Back when I was in college, I bought The Stories Of Ray Bradbury; a collection of a hundred of his very best tales, it was spread across two paperbacks, one red, the other yellow, housed in a sturdy red slipcase.  Here were such classics as The Fog Horn, The Night, The Wonderful Ice Cream Suit, The Lake… I cannot explain to you the power of those stories, unless you yourself have read them too. Sometimes I would sit alone downstairs at night, towards and beyond midnight, the rest of the house asleep, reading those wonderful stories. And often I would close the book at the end of  a story either with tears in my eyes or a smile of laughter on my lips. They touched me, those stories, most of them written long before I was born.

Ray Bradbury did a book tour sometime around then. I read in the local paper that he would be in Birmingham at a science fiction bookshop to sign his latest book. I don’t recall if it was a collection or a new novel, in anycase, I could not go. I regreted it then and I regreted it for years after. I regret it even more now. I simply would have loved to have met him; I wanted to shake his hand and say “thankyou” for all those wonderful stories and magical midnights. I’m not a religous man, but maybe one day, eh? Thats as fine a fantasy as any.

But there were so many other books. Something Wicked This Way Comes, Death Is A  Lonely Business (perhaps my favourite, until I’m reading Dandelion Wine, when thats my favourite), so many collections of so many short stories. So many books …

I wanted to be a writer. It never happened, life didn’t turn out the way, it kind of made a detour, the way it does. There’s lots of frustrated  astronauts and actors and singers who know what I’m on about. And the reality is that, even if life doesn’t knock us onto strange unplanned paths, we are not necessarily good enough to fulfill those hopes and dreams. Ray Bradbury was better than good enough; he was a genius, a painter of words, a conjurer of visions.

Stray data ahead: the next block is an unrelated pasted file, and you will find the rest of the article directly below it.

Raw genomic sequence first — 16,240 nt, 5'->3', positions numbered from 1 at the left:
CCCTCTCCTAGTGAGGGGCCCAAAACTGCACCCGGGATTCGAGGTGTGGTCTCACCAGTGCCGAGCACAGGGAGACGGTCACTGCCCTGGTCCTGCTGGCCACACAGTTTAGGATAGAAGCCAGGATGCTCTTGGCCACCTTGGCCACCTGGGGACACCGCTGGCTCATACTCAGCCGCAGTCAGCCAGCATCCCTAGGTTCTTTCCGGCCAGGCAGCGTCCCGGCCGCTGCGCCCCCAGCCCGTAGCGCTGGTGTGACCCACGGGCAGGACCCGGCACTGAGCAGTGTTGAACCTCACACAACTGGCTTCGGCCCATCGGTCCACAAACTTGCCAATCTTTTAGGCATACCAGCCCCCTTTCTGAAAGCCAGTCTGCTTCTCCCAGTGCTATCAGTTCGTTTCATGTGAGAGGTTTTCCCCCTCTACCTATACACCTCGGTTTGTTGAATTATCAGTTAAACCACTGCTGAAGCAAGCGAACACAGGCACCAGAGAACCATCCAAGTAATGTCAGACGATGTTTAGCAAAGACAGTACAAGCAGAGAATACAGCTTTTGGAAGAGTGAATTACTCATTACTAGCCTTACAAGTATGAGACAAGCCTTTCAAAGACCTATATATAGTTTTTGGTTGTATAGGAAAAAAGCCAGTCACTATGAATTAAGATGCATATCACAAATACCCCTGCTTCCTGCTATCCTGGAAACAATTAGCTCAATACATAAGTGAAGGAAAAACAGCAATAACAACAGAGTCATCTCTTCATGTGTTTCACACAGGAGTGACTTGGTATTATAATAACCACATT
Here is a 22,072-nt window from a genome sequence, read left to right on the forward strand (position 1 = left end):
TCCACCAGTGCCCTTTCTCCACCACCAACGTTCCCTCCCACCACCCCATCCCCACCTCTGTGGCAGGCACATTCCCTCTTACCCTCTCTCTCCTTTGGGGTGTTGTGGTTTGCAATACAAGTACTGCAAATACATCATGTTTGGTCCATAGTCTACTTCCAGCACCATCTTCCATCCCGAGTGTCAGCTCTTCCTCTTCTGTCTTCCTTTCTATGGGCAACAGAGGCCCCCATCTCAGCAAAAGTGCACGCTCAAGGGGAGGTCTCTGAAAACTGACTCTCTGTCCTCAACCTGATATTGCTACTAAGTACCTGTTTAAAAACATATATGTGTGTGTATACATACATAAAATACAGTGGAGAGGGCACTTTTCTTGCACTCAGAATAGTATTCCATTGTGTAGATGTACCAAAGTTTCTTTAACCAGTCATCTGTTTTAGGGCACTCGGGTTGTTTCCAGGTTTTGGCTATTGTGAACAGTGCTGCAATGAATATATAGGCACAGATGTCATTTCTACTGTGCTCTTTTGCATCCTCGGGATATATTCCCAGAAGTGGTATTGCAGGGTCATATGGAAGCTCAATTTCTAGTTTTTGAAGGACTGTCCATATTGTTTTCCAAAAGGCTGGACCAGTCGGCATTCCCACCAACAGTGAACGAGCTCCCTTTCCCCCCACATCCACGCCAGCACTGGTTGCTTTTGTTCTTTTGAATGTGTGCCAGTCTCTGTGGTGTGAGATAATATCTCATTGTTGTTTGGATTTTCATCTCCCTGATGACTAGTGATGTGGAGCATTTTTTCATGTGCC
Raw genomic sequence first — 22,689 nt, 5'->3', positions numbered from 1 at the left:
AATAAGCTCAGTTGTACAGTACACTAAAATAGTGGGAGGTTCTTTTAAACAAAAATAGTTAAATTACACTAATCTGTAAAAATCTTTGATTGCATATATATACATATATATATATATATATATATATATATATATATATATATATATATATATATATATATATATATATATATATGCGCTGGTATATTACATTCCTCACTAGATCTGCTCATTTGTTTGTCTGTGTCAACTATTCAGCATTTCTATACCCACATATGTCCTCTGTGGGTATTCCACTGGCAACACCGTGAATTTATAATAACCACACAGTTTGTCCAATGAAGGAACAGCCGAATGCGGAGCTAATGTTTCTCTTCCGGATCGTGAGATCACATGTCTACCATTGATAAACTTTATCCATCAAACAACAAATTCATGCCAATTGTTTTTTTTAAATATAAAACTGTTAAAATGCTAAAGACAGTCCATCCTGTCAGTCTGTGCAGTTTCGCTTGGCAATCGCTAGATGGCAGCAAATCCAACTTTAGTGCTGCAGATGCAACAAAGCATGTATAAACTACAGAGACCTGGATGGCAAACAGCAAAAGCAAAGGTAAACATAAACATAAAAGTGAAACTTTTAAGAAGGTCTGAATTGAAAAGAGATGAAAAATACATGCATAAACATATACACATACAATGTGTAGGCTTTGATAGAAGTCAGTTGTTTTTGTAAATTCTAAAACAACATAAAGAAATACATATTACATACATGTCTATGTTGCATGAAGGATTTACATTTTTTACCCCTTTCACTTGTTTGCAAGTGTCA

Regards his passing, my wife told me about it after I came home from work; she had just heard it on the radio. In this age of Internet and Twitter and all the rest, I think there was something fitting that something as old-fangled as radio should carry the news. I think Ray Bradbury might have appreciated that, as he was somewhat old-fashioned and anti-technology. Well, not perhaps the anti the technology so much as those that championed it, misused it, worshipped it. Bradbury’s stories always seemed to hark back to simpler, more innocent, analogue times, as opposed to the digital world we now find ourselves in, He rebelled against putting his books in e-book format for many years, preferring the old-fashioned paper and ink.  

So Ray Bradbury is gone, and there will be no more new stories. The world is an emptier place, and yes, thinking of all those science fiction writers who we have lost during my own lifetime, I feel that I have been lucky to live when I have; and that the loss to this world of so many fine writers is a terrible dark thing, reality intruding upon such fine dreams. I cannot imagine we will see their like ever again. It is simply a different world now.